Methinks it’s been a bit of a breakthrough today on two counts, dismaying on two others – and that’s not even looking at politics and that wedding.
Today was the real litmus test of whether the bod would stand up to the rigours of building in a systematic way and it was touch and go. The best part was I really did progress on the boat and not only that, realized this thing is “finishable”, maybe late September, I don’t want to put any time frame on it – I’m going to try to do one small thing on the boat each day, bar Sunday, and see how it goes.
Later I look at my wife and remark, “You can’t win with these people. She doesn’t even like golf, but is angry that she’s the only woman playing. Then, when her company tries to remedy the “problem,” such as it is, she’s mad about that as well.”
My wife says, “I keep saying this to you–the problem is that they are without God. And they’re so busy whining and bitching about what they don’t have or what they’re not getting or what is or isn’t fair that they can’t even see that they have been given MORE than enough.”
We’re all guilty of this sometimes, but for the left it is their defining character.
133,612 edits to Wikpedia have been made in the name of “Philip Cross” over 14 years. That’s over 30 edits per day, seven days a week. The operation runs like clockwork, seven days a week, every waking hour, without significant variation. If Philip Cross genuinely is an individual, there is no denying he is morbidly obsessed. I am no psychiatrist, but to my entirely inexpert eyes this looks like the behaviour of a deranged psychotic with no regular social activities outside the home, no job (or an incredibly tolerant boss), living his life through a screen.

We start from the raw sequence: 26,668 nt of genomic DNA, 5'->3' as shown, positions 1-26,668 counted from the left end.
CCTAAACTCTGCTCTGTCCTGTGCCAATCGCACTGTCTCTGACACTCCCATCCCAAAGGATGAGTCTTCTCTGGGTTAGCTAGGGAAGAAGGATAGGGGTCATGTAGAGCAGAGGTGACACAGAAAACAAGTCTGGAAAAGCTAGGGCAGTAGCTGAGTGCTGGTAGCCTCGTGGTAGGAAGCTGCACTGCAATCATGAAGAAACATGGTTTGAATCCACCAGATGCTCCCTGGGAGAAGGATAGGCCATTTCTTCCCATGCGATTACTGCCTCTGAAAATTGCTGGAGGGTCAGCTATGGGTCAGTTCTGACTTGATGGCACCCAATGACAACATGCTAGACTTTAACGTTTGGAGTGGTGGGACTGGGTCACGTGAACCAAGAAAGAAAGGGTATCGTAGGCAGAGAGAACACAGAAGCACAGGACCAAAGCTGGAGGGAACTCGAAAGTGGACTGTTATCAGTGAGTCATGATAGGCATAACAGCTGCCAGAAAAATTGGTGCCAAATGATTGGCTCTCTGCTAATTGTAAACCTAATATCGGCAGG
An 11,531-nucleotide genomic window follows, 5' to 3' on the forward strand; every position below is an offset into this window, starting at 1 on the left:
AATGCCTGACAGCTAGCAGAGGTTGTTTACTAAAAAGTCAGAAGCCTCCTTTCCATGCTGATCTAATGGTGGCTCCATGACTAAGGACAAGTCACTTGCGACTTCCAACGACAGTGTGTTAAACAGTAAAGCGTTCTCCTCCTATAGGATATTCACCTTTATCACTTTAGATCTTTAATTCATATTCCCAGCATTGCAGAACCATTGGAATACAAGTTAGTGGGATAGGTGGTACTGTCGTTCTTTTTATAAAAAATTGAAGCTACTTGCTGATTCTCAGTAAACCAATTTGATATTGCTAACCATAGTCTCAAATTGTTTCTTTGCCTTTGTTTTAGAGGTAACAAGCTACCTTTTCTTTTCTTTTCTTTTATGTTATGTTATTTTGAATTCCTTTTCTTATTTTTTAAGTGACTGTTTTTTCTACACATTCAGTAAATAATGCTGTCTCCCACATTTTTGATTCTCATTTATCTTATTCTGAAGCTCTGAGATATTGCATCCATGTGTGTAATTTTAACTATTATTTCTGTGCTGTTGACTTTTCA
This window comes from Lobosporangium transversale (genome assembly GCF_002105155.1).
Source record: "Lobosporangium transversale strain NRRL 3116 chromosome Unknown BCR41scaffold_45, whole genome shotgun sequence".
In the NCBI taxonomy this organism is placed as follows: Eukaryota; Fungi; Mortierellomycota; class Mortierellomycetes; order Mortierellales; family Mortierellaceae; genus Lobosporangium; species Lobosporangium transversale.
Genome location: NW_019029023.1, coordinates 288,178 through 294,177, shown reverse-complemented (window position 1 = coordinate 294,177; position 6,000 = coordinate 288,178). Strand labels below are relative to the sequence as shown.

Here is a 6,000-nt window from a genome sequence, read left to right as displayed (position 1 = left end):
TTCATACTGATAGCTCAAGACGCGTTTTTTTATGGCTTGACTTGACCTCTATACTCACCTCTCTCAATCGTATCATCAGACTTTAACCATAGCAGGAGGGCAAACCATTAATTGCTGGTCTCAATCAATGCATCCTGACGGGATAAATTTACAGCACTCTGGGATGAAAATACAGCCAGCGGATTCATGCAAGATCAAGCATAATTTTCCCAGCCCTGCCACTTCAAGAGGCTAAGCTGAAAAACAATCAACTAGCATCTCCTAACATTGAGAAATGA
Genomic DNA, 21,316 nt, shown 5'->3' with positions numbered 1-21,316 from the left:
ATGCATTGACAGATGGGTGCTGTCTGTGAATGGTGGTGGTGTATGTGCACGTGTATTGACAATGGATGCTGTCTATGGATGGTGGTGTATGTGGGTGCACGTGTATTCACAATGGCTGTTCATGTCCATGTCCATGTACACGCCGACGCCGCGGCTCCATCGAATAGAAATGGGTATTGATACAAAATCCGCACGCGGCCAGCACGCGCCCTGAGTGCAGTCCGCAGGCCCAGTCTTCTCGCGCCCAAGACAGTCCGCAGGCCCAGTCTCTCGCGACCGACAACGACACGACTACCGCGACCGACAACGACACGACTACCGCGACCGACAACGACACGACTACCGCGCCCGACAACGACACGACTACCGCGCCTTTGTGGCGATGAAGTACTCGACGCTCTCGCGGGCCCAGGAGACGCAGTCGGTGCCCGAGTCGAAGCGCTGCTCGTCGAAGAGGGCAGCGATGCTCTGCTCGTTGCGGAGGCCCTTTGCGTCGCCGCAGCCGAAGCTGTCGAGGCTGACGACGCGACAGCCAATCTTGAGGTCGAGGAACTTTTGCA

2. I have absolutely nothing to say to this:
Catching Feelings is a dark romantic comedy which follows an urbane young academic and his beautiful wife, as their lives get turned upside down when a celebrated and hedonistic older writer moves into their Johannesburg home with them.
Director: Kagiso Lediga Writer: Kagiso Lediga Stars: Kagiso Lediga, Pearl Thusi, Andrew Buckland
Five years after the European Union imposed a temporary ban on neonicotinoid pesticides, an “experts committee” of the member states has now finally voted to make the ban permanent. This was hardly a surprise. The vote followed shortly after the European Food Safety Authority (EFSA) published their advisory opinion that neonics “represent a risk to wild bees and honeybees,” a finding that got banner headlines across Europe and the U.S.
Any reporter who actually read the report, however, would have discovered that EFSA found nothing of the sort. What they actually found was that it’s very difficult in the real world of science to prove a negative, which is why the most repeated phrase on the inside pages was that a “low risk could not be confirmed.”
The distance between saying something “represents a risk” and the peculiar assertion that a “low risk could not be confirmed” is quite wide, of course. In criminal law, it’s the difference between how we do things in democracies, where the government is required to prove your guilt, and Soviet-style justice where you have to prove your innocence.